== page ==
South Carolina lawmakers have passed a statewide texting ban, which would place initial $25 fines on drivers caught in the act.

The new law awaits signature by Governor Nikki Haley. It passed the House with a 94-2 vote, and the Senate by a 42-2 vote. That overwhelming acceptance that texting equals danger can be seen in new laws across the nation.

In the last year, both Charleston and Mount Pleasant municipalities have passed no-texting laws. Recent media reports indicate police departments in both municipalities have begun enforcing the law in earnest, issuing fines of $100 or more. Once the statewide texting ban is signed into law, it will supersede local ordinances to maintain consistency across the entire state of South Carolina.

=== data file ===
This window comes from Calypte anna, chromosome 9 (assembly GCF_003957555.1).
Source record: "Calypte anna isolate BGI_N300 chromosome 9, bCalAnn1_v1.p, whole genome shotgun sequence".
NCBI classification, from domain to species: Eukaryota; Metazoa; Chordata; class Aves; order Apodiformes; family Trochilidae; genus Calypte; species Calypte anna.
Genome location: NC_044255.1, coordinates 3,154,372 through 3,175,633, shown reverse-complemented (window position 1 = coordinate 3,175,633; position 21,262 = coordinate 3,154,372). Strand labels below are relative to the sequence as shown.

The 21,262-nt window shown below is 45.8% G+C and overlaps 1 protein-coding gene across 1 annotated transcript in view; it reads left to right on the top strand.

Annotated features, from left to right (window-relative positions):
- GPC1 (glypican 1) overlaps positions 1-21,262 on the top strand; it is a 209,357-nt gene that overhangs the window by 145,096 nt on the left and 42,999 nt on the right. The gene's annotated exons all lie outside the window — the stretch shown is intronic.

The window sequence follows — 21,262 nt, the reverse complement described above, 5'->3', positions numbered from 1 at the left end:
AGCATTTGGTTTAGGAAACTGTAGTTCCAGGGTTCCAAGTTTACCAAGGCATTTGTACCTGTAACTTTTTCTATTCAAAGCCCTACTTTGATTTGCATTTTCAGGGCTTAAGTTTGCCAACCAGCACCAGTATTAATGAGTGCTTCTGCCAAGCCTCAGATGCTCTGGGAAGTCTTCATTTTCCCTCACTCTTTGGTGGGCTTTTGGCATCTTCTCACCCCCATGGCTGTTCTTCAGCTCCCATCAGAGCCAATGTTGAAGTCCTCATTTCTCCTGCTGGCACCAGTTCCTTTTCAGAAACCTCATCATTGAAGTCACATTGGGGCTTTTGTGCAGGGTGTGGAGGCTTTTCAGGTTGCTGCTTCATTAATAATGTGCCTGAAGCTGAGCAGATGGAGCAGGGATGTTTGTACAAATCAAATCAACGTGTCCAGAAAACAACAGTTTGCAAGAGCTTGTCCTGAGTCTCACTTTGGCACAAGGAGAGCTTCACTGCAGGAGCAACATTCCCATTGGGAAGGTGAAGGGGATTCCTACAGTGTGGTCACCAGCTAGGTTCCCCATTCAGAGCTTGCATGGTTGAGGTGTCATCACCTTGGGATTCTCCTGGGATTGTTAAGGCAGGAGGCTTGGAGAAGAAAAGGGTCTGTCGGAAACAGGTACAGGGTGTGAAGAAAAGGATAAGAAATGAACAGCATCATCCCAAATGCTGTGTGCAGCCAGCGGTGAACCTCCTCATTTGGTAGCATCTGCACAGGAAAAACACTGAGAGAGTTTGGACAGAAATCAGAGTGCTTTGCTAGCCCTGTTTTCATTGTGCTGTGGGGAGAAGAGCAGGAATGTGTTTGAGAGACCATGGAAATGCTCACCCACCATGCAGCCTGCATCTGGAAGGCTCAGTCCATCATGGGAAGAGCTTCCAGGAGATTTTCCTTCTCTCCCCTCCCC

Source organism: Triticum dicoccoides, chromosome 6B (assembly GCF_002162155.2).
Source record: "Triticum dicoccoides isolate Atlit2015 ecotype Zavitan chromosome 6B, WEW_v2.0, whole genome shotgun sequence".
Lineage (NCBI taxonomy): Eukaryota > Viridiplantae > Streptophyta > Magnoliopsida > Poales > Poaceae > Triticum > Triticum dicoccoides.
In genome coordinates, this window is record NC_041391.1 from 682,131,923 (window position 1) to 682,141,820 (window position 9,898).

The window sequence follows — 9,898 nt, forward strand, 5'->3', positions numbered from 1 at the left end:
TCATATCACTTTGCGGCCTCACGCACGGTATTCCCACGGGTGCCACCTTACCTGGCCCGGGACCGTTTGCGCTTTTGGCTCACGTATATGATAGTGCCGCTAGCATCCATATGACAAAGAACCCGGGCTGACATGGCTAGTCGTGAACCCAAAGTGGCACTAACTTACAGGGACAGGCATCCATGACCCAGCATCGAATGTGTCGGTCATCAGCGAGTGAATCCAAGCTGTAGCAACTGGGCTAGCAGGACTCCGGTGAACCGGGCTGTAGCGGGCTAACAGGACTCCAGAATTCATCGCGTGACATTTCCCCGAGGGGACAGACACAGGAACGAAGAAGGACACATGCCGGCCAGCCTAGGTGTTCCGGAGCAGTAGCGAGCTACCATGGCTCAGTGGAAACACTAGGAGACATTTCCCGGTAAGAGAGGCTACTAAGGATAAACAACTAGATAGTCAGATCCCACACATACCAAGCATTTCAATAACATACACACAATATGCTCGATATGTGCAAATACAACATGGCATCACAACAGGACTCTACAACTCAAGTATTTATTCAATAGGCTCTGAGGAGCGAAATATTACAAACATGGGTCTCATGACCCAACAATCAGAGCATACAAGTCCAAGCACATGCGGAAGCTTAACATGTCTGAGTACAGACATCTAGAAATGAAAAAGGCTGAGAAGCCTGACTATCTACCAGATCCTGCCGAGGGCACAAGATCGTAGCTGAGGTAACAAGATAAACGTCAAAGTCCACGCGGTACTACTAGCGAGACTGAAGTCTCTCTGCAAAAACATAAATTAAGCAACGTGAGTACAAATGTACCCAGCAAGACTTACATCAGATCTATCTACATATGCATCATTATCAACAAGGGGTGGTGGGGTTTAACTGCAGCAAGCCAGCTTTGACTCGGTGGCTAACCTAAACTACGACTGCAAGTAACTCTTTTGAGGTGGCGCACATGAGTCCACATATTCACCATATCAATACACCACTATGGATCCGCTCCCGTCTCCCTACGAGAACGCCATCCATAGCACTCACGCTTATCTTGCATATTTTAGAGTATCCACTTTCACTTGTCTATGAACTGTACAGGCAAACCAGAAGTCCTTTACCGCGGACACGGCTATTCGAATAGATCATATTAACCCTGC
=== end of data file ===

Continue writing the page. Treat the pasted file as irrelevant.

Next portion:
• 78% of teens and young adults say they have read a text message while driving.

• Texting causes distracted driving. Experts say that the average time it takes a driver to read a text – 5 seconds – propels them the length of a football field (at 55 mph) without looking at the road.

At the Steinberg Law Firm, we applaud any effort to keep drivers and others safe on the roadways, and hope this statewide ban will help to deter drivers from texting while behind the wheel. If you’ve been involved in a car accident caused by a texting driver, contact our firm today to get the help you need. We have offices located in downtown Charleston, Summerville, and Goose Creek.

Updated on December 12, 2019

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